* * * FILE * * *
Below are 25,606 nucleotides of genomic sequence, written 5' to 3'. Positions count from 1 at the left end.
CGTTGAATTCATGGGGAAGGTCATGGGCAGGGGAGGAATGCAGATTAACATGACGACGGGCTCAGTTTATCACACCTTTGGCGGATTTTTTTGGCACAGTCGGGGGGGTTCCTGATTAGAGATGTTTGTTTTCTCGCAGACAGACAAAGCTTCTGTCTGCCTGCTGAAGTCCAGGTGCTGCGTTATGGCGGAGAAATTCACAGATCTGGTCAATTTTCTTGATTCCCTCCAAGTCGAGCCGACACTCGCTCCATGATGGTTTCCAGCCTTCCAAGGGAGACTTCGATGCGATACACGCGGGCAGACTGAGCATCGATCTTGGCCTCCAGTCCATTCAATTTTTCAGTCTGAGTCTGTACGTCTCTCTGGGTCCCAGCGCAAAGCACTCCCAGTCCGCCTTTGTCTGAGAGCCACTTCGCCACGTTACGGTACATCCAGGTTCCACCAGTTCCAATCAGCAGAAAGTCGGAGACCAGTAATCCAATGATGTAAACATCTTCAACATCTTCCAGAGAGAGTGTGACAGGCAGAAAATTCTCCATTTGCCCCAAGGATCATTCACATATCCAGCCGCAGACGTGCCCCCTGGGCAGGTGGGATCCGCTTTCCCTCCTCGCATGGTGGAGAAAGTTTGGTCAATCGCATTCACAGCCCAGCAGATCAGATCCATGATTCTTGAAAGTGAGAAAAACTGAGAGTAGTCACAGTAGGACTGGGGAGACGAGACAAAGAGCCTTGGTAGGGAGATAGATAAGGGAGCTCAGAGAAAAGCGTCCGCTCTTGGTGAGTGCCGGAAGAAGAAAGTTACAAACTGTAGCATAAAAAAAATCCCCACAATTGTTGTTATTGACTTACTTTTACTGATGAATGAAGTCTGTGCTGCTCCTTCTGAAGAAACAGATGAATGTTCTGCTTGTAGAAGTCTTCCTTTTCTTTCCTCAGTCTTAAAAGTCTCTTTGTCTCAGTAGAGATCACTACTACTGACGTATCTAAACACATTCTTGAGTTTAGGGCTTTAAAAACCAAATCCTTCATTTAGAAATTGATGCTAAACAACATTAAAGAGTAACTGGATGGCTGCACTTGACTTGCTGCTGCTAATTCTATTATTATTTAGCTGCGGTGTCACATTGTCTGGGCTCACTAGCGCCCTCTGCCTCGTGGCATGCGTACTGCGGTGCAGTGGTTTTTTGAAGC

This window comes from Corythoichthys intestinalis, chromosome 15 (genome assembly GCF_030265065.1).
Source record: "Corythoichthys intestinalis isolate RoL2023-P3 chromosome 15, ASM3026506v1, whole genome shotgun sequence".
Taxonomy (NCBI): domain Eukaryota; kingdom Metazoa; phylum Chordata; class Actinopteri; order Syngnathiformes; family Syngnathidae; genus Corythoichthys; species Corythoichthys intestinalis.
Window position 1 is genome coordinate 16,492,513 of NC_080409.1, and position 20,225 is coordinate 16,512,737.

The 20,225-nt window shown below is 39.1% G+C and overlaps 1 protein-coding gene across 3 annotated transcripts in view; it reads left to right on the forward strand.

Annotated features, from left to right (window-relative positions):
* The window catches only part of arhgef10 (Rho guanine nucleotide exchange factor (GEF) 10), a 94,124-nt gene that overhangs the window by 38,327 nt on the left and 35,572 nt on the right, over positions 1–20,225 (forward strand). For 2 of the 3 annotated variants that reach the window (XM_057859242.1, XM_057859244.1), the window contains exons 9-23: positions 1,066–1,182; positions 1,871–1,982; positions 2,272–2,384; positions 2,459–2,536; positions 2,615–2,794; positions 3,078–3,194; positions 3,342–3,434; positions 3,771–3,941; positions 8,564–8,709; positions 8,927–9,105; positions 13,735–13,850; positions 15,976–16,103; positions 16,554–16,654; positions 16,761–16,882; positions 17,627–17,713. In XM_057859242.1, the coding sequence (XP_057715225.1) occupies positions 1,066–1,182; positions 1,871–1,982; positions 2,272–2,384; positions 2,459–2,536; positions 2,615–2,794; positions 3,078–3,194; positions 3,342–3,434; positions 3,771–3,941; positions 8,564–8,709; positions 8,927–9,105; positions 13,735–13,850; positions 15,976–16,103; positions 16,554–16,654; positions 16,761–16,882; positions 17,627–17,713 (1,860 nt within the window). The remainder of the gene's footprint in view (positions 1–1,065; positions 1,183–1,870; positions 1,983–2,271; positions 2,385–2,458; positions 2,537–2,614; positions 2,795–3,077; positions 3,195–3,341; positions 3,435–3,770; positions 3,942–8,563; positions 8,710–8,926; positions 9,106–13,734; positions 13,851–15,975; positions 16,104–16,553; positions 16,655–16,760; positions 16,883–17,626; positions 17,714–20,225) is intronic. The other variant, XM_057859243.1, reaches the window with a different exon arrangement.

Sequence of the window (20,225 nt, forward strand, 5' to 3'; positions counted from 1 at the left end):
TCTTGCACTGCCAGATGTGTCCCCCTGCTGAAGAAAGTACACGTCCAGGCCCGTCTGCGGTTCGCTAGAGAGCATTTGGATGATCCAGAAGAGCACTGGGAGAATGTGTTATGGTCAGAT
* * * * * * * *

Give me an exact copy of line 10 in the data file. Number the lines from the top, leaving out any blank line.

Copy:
Sequence of the window (20,225 nt, forward strand, 5' to 3'; positions counted from 1 at the left end):